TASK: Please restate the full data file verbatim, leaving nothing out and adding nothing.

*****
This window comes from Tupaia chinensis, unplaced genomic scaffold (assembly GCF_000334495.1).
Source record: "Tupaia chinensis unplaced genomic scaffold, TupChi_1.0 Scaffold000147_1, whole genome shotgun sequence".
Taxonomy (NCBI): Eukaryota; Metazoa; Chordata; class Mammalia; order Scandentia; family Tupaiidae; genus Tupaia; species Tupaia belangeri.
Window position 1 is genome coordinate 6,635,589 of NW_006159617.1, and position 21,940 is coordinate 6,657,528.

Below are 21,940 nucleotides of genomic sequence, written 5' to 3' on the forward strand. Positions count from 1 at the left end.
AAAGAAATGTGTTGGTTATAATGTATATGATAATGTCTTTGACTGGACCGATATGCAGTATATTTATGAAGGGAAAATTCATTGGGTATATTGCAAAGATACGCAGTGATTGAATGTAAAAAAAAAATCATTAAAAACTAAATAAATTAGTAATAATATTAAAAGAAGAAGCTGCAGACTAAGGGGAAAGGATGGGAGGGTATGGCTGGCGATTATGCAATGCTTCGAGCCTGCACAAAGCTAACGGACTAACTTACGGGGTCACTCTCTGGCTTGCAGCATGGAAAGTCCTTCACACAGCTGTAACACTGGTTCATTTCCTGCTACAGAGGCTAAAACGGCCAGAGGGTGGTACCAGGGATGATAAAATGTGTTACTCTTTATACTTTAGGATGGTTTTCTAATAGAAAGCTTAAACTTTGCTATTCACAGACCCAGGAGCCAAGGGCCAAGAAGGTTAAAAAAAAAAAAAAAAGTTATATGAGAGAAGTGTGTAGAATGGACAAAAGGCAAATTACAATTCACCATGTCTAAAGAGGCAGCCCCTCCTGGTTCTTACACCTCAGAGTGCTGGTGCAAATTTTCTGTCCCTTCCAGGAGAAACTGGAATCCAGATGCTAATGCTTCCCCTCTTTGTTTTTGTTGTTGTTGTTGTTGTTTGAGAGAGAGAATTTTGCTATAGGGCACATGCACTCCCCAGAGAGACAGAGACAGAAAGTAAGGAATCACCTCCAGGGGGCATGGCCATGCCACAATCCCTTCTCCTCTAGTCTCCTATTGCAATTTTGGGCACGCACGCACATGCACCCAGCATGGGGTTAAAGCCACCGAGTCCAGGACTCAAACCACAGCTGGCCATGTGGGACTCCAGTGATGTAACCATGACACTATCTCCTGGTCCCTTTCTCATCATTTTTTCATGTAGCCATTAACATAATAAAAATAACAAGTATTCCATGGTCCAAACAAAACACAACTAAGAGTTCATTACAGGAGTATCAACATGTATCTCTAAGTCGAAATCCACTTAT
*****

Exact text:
This window comes from Tupaia chinensis, unplaced genomic scaffold (assembly GCF_000334495.1).
Source record: "Tupaia chinensis unplaced genomic scaffold, TupChi_1.0 Scaffold000147_1, whole genome shotgun sequence".
Taxonomy (NCBI): Eukaryota; Metazoa; Chordata; class Mammalia; order Scandentia; family Tupaiidae; genus Tupaia; species Tupaia belangeri.
Window position 1 is genome coordinate 6,635,589 of NW_006159617.1, and position 21,940 is coordinate 6,657,528.

Below are 21,940 nucleotides of genomic sequence, written 5' to 3' on the forward strand. Positions count from 1 at the left end.
AAAGAAATGTGTTGGTTATAATGTATATGATAATGTCTTTGACTGGACCGATATGCAGTATATTTATGAAGGGAAAATTCATTGGGTATATTGCAAAGATACGCAGTGATTGAATGTAAAAAAAAAATCATTAAAAACTAAATAAATTAGTAATAATATTAAAAGAAGAAGCTGCAGACTAAGGGGAAAGGATGGGAGGGTATGGCTGGCGATTATGCAATGCTTCGAGCCTGCACAAAGCTAACGGACTAACTTACGGGGTCACTCTCTGGCTTGCAGCATGGAAAGTCCTTCACACAGCTGTAACACTGGTTCATTTCCTGCTACAGAGGCTAAAACGGCCAGAGGGTGGTACCAGGGATGATAAAATGTGTTACTCTTTATACTTTAGGATGGTTTTCTAATAGAAAGCTTAAACTTTGCTATTCACAGACCCAGGAGCCAAGGGCCAAGAAGGTTAAAAAAAAAAAAAAAAGTTATATGAGAGAAGTGTGTAGAATGGACAAAAGGCAAATTACAATTCACCATGTCTAAAGAGGCAGCCCCTCCTGGTTCTTACACCTCAGAGTGCTGGTGCAAATTTTCTGTCCCTTCCAGGAGAAACTGGAATCCAGATGCTAATGCTTCCCCTCTTTGTTTTTGTTGTTGTTGTTGTTGTTTGAGAGAGAGAATTTTGCTATAGGGCACATGCACTCCCCAGAGAGACAGAGACAGAAAGTAAGGAATCACCTCCAGGGGGCATGGCCATGCCACAATCCCTTCTCCTCTAGTCTCCTATTGCAATTTTGGGCACGCACGCACATGCACCCAGCATGGGGTTAAAGCCACCGAGTCCAGGACTCAAACCACAGCTGGCCATGTGGGACTCCAGTGATGTAACCATGACACTATCTCCTGGTCCCTTTCTCATCATTTTTTCATGTAGCCATTAACATAATAAAAATAACAAGTATTCCATGGTCCAAACAAAACACAACTAAGAGTTCATTACAGGAGTATCAACATGTATCTCTAAGTCGAAATCCACTTAT